In my social and professional circles, you made quite the name for yourself standing up for open schools, businesses, and personal freedoms during Ontario's many lockdowns — and often at great personal cost. Will you really commit to resisting the kinds of voices that have helped bring about the decline of Toronto, and cities like it?
Yes, I have no problem standing up for what's right. As Mayor of Toronto, I will phase out injection sites, say no to bike lanes on major roads and eliminate unnecessary programs and spending priorities -- and I'll do it regardless of any mob outbursts.
The ‘no new bike lanes’ policy has made major headlines, what are some of the nuances of this proposed solution that may be lost in bike-lobby fervour? If one enjoys biking on the weekend, or a ride into the office when the weather is agreeable, should they be concerned?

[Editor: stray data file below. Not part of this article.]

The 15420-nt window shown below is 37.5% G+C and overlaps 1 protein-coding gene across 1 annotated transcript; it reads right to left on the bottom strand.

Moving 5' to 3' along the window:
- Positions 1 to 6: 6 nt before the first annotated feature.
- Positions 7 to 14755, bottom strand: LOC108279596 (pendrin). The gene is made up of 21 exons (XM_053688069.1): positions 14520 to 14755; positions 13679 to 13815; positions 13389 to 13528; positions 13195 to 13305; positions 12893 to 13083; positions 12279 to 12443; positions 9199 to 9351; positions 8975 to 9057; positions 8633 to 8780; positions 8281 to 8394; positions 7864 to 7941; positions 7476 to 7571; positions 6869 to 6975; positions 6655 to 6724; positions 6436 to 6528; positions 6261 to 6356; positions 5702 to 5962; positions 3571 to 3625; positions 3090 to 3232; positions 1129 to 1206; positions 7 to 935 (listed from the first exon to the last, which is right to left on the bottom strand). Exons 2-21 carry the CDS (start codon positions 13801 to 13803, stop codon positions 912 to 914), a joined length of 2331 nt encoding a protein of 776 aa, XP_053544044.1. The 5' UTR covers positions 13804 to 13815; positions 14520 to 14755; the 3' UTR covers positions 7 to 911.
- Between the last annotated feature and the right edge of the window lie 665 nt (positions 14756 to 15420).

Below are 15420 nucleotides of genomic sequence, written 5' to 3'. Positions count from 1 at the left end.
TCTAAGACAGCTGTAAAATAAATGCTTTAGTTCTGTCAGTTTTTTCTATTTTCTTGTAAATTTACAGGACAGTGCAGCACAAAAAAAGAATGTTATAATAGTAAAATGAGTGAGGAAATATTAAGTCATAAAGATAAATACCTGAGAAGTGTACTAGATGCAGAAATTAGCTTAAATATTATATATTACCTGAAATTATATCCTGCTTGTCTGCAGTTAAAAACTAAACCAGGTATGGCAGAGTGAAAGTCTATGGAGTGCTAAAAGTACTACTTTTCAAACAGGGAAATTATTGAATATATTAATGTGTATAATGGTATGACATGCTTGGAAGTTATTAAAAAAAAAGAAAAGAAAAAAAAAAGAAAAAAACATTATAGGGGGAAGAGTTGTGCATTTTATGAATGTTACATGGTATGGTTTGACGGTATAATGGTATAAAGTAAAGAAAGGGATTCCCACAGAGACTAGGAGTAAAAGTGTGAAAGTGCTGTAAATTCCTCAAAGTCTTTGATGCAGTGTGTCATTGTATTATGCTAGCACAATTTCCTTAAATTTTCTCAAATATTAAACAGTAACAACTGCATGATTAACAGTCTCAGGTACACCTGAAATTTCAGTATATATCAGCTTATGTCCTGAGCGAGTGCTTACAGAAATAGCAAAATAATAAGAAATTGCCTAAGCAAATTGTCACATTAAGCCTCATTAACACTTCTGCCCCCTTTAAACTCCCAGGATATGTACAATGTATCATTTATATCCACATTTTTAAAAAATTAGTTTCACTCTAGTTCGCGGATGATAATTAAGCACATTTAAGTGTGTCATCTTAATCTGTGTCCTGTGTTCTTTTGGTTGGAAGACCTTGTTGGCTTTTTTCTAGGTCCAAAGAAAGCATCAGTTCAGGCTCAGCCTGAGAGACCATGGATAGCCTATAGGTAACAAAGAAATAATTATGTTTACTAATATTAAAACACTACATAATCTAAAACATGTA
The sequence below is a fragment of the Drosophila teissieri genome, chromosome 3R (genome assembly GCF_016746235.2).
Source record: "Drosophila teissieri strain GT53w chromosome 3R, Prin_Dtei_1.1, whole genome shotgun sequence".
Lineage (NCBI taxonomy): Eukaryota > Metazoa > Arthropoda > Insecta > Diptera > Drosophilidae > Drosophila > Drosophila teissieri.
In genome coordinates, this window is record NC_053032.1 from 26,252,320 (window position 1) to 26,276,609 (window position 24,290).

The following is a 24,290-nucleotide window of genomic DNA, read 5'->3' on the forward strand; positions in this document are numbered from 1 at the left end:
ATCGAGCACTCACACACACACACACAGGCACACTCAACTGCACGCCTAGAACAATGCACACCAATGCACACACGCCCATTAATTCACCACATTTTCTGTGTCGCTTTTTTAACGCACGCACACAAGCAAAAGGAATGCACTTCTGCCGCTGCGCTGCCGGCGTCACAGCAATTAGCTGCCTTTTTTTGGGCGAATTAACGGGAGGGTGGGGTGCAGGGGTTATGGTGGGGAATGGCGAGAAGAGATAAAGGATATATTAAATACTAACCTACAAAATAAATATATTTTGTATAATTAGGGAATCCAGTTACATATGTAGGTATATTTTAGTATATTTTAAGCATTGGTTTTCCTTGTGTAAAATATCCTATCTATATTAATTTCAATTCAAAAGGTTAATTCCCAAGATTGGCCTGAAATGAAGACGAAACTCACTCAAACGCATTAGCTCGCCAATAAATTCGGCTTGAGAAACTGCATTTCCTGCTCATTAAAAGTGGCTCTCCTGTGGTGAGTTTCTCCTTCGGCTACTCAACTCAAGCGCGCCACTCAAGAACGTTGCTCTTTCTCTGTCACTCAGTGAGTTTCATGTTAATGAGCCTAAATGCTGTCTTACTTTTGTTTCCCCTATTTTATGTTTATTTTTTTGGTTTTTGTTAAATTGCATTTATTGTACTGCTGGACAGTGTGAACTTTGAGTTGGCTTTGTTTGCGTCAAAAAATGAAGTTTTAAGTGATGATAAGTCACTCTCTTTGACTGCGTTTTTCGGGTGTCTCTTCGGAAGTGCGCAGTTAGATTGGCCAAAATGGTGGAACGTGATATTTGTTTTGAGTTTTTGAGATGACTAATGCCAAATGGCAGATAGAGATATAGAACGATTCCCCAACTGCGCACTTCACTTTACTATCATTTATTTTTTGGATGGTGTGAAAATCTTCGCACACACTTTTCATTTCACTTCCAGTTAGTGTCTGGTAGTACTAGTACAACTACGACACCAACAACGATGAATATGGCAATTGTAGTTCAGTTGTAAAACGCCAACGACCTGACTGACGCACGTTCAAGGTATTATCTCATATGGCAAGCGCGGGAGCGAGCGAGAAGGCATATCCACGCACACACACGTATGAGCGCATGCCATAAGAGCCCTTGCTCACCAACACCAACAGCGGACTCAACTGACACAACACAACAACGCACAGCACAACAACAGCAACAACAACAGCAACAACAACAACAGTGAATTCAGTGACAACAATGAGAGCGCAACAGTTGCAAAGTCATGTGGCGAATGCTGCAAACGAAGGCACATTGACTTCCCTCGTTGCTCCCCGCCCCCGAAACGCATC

I bike for some errands and definitely for recreational purposes, often with my kids. Sometimes I use bike lanes. But when I'm going along the Danforth bike lane and encounter hardly any other bikes, I'm able to acknowledge that maybe there shouldn't be an entire lane on the street that's reserved just for me. We spend too much money appeasing the radical bike lobby -- especially the $10 million that's spent clearing bike lanes in January and February.
Parents' rights have become a massive issue as school boards become more 'woke.' Will you stand up for concerned parents and their children on matters of fringe-progressivism in the classroom, and inappropriate early discussions on matters of sexual identity?